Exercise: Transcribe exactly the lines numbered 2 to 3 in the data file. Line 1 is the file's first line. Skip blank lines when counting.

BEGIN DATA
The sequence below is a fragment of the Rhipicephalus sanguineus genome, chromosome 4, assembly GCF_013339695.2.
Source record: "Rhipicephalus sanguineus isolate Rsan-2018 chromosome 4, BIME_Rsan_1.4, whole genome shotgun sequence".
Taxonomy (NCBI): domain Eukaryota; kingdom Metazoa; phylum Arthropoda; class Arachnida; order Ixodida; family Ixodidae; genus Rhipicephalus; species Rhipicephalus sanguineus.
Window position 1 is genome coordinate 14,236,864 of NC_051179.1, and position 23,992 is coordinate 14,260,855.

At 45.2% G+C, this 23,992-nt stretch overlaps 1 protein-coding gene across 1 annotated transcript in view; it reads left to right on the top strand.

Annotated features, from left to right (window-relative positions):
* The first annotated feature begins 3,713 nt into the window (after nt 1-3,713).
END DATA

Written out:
Source record: "Rhipicephalus sanguineus isolate Rsan-2018 chromosome 4, BIME_Rsan_1.4, whole genome shotgun sequence".
Taxonomy (NCBI): domain Eukaryota; kingdom Metazoa; phylum Arthropoda; class Arachnida; order Ixodida; family Ixodidae; genus Rhipicephalus; species Rhipicephalus sanguineus.